White House warns of 'consequences' if Syria has used a chemical weapon

The White House on Tuesday warned there would be “consequences” for the regime of Syrian President Bashar al Assad if it has crossed President Obama’s “red line” and used a chemical weapon.

Press secretary Jay Carney declined to confirm reports that a chemical weapon has been used for the first time in Syria’s civil war, saying only that the White House is "looking carefully at the information as it comes in."

But Carney did say there was "no evidence" to substantiate allegations from the Assad regime the chemical weapon attack came from rebel forces.

Syrian state media said that 16 people were initially killed by a rocket containing chemical materials in the town of Khan al-Assal near Aleppo on Tuesday, and 86 were injured. The state-run Syrian Arab News Agency said the death toll had risen to 25.

The Syrian government and opposition forces blamed each other for the attack.

“We were hearing reports from early this morning about a regime attack on Khan al-Assal, and we believe they fired a Scud with chemical agents,” senior rebel commander Qassim Saadeddine told Reuters by phone from Aleppo.

The White House did not rule out the possibility that the Assad regime waged the attack, and warned there would be "consequences" if they are found to have done so.

"We have been very clear about our concern that as the Assad regime is increasingly beleaguered … that it will consider the use of chemical weapons against the Syrian people," Carney said, stressing that the administration was "obviously treating this as a serious issue."

Pressed on what kind of consequences could result from a chemical attack ordered by the Syrian government, the press secretary said he "wouldn't care to speculate," but read from a speech Obama gave at the National War College in December.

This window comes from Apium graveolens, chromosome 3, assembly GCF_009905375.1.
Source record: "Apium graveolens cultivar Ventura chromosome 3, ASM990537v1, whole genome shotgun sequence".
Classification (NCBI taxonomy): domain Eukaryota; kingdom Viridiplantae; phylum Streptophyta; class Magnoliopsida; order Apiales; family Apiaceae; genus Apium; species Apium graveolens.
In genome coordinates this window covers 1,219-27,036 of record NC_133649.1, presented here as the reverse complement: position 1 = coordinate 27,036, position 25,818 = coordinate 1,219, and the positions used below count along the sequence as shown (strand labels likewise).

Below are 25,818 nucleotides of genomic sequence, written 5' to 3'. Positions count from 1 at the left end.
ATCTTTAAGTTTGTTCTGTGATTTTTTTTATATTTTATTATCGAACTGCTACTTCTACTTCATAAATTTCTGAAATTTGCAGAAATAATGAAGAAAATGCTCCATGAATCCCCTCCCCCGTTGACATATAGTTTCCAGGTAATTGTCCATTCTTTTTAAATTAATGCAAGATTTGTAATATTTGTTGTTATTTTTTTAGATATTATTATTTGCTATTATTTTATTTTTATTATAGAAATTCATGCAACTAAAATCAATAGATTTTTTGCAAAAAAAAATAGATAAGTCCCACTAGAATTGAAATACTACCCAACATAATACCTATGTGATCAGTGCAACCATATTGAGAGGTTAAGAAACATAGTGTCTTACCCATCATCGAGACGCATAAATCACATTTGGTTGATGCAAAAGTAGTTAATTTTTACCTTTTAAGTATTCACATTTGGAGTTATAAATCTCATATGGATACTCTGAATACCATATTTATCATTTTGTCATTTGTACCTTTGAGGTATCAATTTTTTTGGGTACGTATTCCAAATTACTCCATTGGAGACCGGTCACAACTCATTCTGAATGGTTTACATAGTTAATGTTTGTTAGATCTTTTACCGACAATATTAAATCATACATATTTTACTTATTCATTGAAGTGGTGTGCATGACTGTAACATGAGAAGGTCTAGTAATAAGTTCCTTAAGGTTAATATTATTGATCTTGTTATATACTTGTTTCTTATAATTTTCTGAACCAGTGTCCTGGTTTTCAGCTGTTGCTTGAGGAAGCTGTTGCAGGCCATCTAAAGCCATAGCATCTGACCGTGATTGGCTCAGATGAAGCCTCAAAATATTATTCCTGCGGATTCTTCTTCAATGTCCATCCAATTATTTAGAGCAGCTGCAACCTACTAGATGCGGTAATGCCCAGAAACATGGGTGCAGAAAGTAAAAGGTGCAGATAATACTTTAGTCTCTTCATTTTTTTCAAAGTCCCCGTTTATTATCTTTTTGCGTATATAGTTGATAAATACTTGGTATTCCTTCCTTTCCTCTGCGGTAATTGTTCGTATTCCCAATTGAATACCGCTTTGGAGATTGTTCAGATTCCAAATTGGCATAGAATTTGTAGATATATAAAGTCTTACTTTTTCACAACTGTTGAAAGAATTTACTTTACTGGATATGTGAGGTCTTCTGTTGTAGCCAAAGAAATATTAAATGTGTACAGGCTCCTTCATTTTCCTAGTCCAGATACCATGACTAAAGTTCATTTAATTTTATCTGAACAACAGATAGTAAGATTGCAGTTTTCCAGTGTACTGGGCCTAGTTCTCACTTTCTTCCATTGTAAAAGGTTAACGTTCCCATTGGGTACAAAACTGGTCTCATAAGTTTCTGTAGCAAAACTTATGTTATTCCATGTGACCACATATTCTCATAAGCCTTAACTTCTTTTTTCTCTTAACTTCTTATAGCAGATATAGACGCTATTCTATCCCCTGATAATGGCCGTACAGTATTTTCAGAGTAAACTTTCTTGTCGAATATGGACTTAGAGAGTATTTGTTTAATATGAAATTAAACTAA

"The use of chemical weapons is and would be totally unacceptable," the president said at the time. "And if you make the tragic mistake of using these weapons, there where be consequences, and you will be held accountable."

Carney did say that the level of assistance to the Syrian opposition could be altered, depending on the findings of intelligence assessments.

"We are constantly assessing our programs of assistance to the Syrian people and the Syrian opposition," Carney said.

The use of chemical weapons in Syria could escalate the two-year conflict and draw greater involvement from the United States. President Obama has said the use of chemical weapons by Assad’s forces is a “red line” that would prompt U.S. action.

Syria’s government has not confirmed it has chemical weapons, but officials have said they would only be used in a potential scenario against foreign fighters, not Syrians.

A Reuters photographer on the scene said that he saw “mostly women and children" hit in Tuesday's blast. 

"They said that people were suffocating in the streets and the air smelt strongly of chlorine," the photographer said.

This story was first posted at 10:57 a.m. and has been updated.